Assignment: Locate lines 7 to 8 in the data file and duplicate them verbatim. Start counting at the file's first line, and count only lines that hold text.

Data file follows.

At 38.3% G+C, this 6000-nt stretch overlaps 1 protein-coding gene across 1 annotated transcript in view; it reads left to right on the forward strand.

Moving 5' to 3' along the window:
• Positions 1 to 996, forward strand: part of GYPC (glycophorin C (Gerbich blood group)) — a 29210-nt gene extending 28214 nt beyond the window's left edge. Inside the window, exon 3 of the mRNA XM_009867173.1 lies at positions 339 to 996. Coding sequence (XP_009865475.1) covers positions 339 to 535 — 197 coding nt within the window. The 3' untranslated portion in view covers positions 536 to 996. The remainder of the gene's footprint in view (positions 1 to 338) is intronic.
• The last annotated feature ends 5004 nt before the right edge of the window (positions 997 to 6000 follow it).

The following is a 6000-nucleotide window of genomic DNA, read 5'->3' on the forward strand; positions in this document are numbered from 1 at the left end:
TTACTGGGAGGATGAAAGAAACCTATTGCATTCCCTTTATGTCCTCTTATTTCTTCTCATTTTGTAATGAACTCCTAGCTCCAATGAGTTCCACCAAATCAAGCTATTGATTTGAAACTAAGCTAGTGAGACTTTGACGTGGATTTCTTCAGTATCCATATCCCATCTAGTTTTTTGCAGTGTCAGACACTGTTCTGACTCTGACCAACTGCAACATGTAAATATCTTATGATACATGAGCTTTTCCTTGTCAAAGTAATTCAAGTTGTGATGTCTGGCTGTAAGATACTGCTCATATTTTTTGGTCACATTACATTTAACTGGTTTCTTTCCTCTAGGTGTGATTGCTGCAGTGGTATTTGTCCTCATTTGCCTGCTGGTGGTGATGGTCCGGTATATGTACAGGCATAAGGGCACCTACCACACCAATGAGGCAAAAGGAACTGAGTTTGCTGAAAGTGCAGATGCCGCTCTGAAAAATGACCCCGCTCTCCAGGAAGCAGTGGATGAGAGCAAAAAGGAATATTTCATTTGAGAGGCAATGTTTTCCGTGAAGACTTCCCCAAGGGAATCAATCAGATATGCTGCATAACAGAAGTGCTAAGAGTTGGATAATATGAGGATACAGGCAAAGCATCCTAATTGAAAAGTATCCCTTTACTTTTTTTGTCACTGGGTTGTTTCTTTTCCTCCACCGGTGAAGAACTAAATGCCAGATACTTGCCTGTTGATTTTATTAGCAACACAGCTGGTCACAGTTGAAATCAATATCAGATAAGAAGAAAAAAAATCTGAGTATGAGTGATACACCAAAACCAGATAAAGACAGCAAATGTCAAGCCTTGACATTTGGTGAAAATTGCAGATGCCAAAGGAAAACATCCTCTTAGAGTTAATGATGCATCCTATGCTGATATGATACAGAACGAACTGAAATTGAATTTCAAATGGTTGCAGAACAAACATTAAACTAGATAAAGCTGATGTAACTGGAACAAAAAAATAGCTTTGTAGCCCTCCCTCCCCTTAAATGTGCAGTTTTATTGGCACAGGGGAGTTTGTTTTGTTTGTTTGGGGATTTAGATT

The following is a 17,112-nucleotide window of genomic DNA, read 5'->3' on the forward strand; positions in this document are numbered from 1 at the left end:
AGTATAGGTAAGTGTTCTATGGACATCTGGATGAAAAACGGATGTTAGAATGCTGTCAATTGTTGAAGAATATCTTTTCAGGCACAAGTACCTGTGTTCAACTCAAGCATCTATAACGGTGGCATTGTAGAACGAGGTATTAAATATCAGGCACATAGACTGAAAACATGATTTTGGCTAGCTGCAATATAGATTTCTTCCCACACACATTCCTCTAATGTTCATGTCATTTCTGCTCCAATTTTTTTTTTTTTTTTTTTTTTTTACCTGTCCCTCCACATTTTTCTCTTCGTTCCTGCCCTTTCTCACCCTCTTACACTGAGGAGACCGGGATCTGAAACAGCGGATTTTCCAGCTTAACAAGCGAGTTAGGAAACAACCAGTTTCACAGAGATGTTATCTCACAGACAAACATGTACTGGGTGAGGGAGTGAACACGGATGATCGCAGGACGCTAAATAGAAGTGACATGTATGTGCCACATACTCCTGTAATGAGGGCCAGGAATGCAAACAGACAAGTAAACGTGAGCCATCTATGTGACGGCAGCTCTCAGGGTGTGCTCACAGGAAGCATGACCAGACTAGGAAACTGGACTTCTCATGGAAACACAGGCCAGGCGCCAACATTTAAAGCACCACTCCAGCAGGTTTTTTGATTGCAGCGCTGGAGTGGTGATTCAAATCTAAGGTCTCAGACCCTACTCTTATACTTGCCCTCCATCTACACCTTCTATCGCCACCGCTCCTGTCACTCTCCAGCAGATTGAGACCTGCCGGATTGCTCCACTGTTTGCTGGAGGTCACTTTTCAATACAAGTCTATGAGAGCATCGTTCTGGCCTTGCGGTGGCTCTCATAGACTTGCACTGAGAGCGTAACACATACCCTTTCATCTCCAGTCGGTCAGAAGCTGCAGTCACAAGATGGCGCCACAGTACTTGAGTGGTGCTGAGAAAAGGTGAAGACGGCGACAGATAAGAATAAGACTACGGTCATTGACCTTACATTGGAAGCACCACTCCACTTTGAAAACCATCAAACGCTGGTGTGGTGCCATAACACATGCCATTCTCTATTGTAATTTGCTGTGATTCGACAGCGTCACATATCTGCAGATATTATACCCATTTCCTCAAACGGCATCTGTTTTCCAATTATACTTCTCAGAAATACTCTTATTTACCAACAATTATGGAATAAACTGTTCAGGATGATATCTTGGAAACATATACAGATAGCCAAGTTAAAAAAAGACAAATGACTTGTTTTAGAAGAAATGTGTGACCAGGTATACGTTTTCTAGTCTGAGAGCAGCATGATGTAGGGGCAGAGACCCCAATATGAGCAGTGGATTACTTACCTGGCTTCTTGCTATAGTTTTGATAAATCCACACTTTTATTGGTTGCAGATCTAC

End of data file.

The following is a 17,112-nucleotide window of genomic DNA, read 5'->3' on the forward strand; positions in this document are numbered from 1 at the left end:
AGTATAGGTAAGTGTTCTATGGACATCTGGATGAAAAACGGATGTTAGAATGCTGTCAATTGTTGAAGAATATCTTTTCAGGCACAAGTACCTGTGTTCAACTCAAGCATCTATAACGGTGGCATTGTAGAACGAGGTATTAAATATCAGGCACATAGACTGAAAACATGATTTTGGCTAGCTGCAATATAGATTTCTTCCCACACACATTCCTCTAATGTTCATGTCATTTCTGCTCCAATTTTTTTTTTTTTTTTTTTTTTTTACCTGTCCCTCCACATTTTTCTCTTCGTTCCTGCCCTTTCTCACCCTCTTACACTGAGGAGACCGGGATCTGAAACAGCGGATTTTCCAGCTTAACAAGCGAGTTAGGAAACAACCAGTTTCACAGAGATGTTATCTCACAGACAAACATGTACTGGGTGAGGGAGTGAACACGGATGATCGCAGGACGCTAAATAGAAGTGACATGTATGTGCCACATACTCCTGTAATGAGGGCCAGGAATGCAAACAGACAAGTAAACGTGAGCCATCTATGTGACGGCAGCTCTCAGGGTGTGCTCACAGGAAGCATGACCAGACTAGGAAACTGGACTTCTCATGGAAACACAGGCCAGGCGCCAACATTTAAAGCACCACTCCAGCAGGTTTTTTGATTGCAGCGCTGGAGTGGTGATTCAAATCTAAGGTCTCAGACCCTACTCTTATACTTGCCCTCCATCTACACCTTCTATCGCCACCGCTCCTGTCACTCTCCAGCAGATTGAGACCTGCCGGATTGCTCCACTGTTTGCTGGAGGTCACTTTTCAATACAAGTCTATGAGAGCATCGTTCTGGCCTTGCGGTGGCTCTCATAGACTTGCACTGAGAGCGTAACACATACCCTTTCATCTCCAGTCGGTCAGAAGCTGCAGTCACAAGATGGCGCCACAGTACTTGAGTGGTGCTGAGAAAAGGTGAAGACGGCGACAGATAAGAATAAGACTACGGTCATTGACCTTACATTGGAAGCACCACTCCACTTTGAAAACCATCAAACGCTGGTGTGGTGCCATAACACATGCCATTCTCTATTGTAATTTGCTGTGATTCGACAGCGTCACATATCTGCAGATATTATACCCATTTCCTCAAACGGCATCTGTTTTCCAATTATACTTCTCAGAAATACTCTTATTTACCAACAATTATGGAATAAACTGTTCAGGATGATATCTTGGAAACATATACAGATAGCCAAGTTAAAAAAAGACAAATGACTTGTTTTAGAAGAAATGTGTGACCAGGTATACGTTTTCTAGTCTGAGAGCAGCATGATGTAGGGGCAGAGACCCCAATATGAGCAGTGGATTACTTACCTGGCTTCTTGCTATAGTTTTGATAAATCCACACTTTTATTGGTTGCAGATCTAC